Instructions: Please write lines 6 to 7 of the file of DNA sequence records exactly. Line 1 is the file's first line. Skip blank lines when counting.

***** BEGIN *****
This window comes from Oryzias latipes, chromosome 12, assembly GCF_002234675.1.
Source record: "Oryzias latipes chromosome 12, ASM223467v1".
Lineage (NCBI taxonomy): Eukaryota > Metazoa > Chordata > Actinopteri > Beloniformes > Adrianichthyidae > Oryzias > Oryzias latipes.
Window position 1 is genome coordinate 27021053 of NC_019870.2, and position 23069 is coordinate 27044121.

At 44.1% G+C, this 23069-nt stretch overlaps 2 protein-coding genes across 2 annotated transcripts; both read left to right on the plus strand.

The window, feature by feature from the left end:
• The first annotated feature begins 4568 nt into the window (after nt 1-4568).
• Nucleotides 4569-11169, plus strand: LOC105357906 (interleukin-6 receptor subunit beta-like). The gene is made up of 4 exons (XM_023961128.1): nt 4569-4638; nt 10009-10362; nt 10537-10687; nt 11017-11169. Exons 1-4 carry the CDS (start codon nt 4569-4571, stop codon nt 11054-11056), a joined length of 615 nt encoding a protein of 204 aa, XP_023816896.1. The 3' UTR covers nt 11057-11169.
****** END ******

The window, feature by feature from the left end:
• The first annotated feature begins 4568 nt into the window (after nt 1-4568).